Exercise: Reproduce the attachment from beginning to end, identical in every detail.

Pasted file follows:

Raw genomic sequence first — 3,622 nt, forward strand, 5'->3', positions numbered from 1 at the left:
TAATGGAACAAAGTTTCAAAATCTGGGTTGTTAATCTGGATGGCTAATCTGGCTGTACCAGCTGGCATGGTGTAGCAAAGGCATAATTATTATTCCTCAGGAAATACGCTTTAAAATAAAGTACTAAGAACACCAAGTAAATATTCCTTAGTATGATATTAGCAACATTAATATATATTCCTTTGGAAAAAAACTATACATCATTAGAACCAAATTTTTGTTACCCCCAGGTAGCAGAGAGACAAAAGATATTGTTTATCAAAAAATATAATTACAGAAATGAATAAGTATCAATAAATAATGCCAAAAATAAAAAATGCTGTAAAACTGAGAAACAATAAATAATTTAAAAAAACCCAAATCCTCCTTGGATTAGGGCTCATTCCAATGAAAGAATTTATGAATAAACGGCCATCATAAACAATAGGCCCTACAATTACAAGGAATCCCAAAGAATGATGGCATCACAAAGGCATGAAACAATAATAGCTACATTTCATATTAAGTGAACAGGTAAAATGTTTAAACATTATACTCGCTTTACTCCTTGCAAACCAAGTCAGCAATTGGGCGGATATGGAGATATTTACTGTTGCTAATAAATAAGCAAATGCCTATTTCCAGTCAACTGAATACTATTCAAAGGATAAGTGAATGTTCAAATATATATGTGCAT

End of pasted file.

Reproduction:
Raw genomic sequence first — 3,622 nt, forward strand, 5'->3', positions numbered from 1 at the left:
TAATGGAACAAAGTTTCAAAATCTGGGTTGTTAATCTGGATGGCTAATCTGGCTGTACCAGCTGGCATGGTGTAGCAAAGGCATAATTATTATTCCTCAGGAAATACGCTTTAAAATAAAGTACTAAGAACACCAAGTAAATATTCCTTAGTATGATATTAGCAACATTAATATATATTCCTTTGGAAAAAAACTATACATCATTAGAACCAAATTTTTGTTACCCCCAGGTAGCAGAGAGACAAAAGATATTGTTTATCAAAAAATATAATTACAGAAATGAATAAGTATCAATAAATAATGCCAAAAATAAAAAATGCTGTAAAACTGAGAAACAATAAATAATTTAAAAAAACCCAAATCCTCCTTGGATTAGGGCTCATTCCAATGAAAGAATTTATGAATAAACGGCCATCATAAACAATAGGCCCTACAATTACAAGGAATCCCAAAGAATGATGGCATCACAAAGGCATGAAACAATAATAGCTACATTTCATATTAAGTGAACAGGTAAAATGTTTAAACATTATACTCGCTTTACTCCTTGCAAACCAAGTCAGCAATTGGGCGGATATGGAGATATTTACTGTTGCTAATAAATAAGCAAATGCCTATTTCCAGTCAACTGAATACTATTCAAAGGATAAGTGAATGTTCAAATATATATGTGCAT